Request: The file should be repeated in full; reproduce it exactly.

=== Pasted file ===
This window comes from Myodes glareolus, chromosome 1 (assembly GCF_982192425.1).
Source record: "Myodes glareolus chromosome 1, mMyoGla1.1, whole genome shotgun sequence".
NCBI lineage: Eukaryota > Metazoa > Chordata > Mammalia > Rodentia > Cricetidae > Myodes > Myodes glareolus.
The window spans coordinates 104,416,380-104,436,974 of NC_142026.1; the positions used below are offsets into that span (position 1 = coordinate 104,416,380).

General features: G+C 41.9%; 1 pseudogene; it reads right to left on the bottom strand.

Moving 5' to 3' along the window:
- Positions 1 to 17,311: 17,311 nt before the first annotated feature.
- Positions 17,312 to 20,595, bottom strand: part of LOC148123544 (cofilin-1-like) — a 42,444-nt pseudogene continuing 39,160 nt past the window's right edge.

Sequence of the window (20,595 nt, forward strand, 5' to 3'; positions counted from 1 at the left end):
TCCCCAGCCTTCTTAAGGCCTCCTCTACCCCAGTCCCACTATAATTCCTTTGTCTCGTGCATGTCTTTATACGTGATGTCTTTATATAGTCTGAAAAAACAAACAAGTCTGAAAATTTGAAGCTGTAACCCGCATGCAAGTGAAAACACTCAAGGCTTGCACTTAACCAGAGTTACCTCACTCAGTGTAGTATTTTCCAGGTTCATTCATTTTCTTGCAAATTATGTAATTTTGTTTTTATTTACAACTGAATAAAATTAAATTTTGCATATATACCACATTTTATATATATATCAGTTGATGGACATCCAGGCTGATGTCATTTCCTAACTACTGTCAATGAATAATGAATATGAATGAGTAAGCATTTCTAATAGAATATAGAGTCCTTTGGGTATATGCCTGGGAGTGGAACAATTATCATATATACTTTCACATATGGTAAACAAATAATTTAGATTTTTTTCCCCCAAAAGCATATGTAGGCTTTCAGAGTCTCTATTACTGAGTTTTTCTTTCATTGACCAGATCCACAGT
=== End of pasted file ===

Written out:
This window comes from Myodes glareolus, chromosome 1 (assembly GCF_982192425.1).
Source record: "Myodes glareolus chromosome 1, mMyoGla1.1, whole genome shotgun sequence".
NCBI lineage: Eukaryota > Metazoa > Chordata > Mammalia > Rodentia > Cricetidae > Myodes > Myodes glareolus.
The window spans coordinates 104,416,380-104,436,974 of NC_142026.1; the positions used below are offsets into that span (position 1 = coordinate 104,416,380).

General features: G+C 41.9%; 1 pseudogene; it reads right to left on the bottom strand.

Moving 5' to 3' along the window:
- Positions 1 to 17,311: 17,311 nt before the first annotated feature.
- Positions 17,312 to 20,595, bottom strand: part of LOC148123544 (cofilin-1-like) — a 42,444-nt pseudogene continuing 39,160 nt past the window's right edge.

Sequence of the window (20,595 nt, forward strand, 5' to 3'; positions counted from 1 at the left end):
TCCCCAGCCTTCTTAAGGCCTCCTCTACCCCAGTCCCACTATAATTCCTTTGTCTCGTGCATGTCTTTATACGTGATGTCTTTATATAGTCTGAAAAAACAAACAAGTCTGAAAATTTGAAGCTGTAACCCGCATGCAAGTGAAAACACTCAAGGCTTGCACTTAACCAGAGTTACCTCACTCAGTGTAGTATTTTCCAGGTTCATTCATTTTCTTGCAAATTATGTAATTTTGTTTTTATTTACAACTGAATAAAATTAAATTTTGCATATATACCACATTTTATATATATATCAGTTGATGGACATCCAGGCTGATGTCATTTCCTAACTACTGTCAATGAATAATGAATATGAATGAGTAAGCATTTCTAATAGAATATAGAGTCCTTTGGGTATATGCCTGGGAGTGGAACAATTATCATATATACTTTCACATATGGTAAACAAATAATTTAGATTTTTTTCCCCCAAAAGCATATGTAGGCTTTCAGAGTCTCTATTACTGAGTTTTTCTTTCATTGACCAGATCCACAGT